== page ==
I installed svg.charts, piped my measurements out to a CSV file (x,y) with the first line as a header, and generated a plot of the topography using my script. I then loaded the topography into Inkscape, trashed the extraneous vectors (e.g., symbology, axes, legend), and scaled to the on-the-map cross section length and appropriately scaled height. Remember that cross sections must always have the vertical scale be the same as the horizontal scale.
I could continue on and finish the cross section in Inkscape, except I doubt my TAs would approve. So I printed it out and traced over the topography. It matched up with the cross section line perfectly. Hopefully the next time I'll be more efficient at this.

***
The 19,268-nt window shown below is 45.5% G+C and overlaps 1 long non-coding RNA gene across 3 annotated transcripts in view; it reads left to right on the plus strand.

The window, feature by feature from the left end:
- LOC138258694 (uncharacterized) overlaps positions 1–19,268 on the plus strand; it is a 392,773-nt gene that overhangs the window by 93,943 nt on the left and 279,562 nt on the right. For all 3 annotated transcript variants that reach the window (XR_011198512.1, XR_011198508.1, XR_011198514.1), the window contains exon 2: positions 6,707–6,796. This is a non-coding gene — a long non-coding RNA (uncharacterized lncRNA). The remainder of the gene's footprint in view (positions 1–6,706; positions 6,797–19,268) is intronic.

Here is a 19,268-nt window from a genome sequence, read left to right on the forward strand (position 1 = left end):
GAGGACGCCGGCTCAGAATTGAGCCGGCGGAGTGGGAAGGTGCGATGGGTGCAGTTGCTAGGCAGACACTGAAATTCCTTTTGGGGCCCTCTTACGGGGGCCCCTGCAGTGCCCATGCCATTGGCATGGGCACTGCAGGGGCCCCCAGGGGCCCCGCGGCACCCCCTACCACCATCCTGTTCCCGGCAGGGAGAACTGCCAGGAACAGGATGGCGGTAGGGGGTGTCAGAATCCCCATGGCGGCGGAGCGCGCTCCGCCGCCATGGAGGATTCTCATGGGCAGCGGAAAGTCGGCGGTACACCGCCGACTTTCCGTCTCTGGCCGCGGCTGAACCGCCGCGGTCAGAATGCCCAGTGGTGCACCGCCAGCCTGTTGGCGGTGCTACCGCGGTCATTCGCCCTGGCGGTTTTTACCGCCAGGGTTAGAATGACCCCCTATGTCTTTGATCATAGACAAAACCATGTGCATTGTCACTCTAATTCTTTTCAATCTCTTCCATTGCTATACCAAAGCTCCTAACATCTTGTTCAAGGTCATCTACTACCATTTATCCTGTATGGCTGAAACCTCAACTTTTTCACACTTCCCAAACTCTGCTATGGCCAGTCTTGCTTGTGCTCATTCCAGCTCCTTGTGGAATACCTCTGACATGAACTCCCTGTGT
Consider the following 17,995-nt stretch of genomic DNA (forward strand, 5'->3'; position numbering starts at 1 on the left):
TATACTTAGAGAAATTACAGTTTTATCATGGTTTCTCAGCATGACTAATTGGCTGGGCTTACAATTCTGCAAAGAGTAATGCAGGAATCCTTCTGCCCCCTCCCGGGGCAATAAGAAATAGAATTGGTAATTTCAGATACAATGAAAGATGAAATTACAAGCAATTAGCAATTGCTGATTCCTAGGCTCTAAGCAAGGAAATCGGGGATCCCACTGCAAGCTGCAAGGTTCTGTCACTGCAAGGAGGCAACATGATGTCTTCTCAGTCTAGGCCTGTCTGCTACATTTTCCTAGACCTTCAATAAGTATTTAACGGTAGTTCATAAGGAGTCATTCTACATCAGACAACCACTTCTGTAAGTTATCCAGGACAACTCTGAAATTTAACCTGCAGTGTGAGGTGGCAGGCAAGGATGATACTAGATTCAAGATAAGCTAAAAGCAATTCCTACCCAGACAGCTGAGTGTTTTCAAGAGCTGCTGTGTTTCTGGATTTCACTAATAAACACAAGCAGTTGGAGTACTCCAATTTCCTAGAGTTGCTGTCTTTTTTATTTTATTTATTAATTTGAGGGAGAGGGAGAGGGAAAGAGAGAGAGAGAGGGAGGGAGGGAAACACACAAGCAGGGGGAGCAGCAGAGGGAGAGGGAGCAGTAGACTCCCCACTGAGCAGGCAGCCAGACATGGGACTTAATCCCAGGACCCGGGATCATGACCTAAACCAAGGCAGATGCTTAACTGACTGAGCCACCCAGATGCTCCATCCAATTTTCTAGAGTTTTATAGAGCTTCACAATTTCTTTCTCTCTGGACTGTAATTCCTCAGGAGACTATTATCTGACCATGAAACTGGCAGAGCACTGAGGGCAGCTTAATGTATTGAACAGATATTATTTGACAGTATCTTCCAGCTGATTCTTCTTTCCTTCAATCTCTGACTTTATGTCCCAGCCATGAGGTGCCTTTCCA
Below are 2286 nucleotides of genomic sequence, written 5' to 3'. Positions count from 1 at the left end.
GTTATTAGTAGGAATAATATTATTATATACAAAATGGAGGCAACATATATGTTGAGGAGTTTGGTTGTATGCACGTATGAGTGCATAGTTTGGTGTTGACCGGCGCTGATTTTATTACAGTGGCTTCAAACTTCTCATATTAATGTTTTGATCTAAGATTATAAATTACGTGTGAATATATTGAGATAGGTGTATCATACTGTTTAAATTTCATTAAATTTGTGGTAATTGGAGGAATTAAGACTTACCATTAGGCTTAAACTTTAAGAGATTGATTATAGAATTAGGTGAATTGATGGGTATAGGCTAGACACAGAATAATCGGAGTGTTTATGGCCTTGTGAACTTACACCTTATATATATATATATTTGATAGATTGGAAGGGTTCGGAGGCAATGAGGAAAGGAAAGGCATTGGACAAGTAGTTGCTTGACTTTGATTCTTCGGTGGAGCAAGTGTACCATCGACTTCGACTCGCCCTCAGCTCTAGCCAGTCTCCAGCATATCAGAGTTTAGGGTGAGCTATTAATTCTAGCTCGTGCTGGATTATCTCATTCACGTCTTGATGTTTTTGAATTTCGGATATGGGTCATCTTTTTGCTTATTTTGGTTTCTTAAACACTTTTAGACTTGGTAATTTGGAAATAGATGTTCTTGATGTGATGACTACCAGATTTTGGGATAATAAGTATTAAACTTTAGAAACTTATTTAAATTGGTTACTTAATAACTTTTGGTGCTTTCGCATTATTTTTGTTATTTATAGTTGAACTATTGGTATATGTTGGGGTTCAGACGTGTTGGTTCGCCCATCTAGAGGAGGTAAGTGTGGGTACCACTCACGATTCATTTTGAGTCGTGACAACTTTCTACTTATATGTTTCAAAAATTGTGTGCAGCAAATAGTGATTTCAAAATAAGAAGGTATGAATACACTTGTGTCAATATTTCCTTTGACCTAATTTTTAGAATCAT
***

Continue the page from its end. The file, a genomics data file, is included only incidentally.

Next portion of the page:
Although, I was considering that I could have avoided hand measurements by scanning the map and doing the following in a GIS:
- Plot a point on top of each index contour on the cross section line
- Give each point the appropriate elevation attribute
- Generate a distance vs. elevation plot using a QGIS script
- Use my script and scale appropriately using Inkscape
I won't post the script unless I'm asked. It's really trivial, though. But perhaps gnuplot would have been a little faster :-)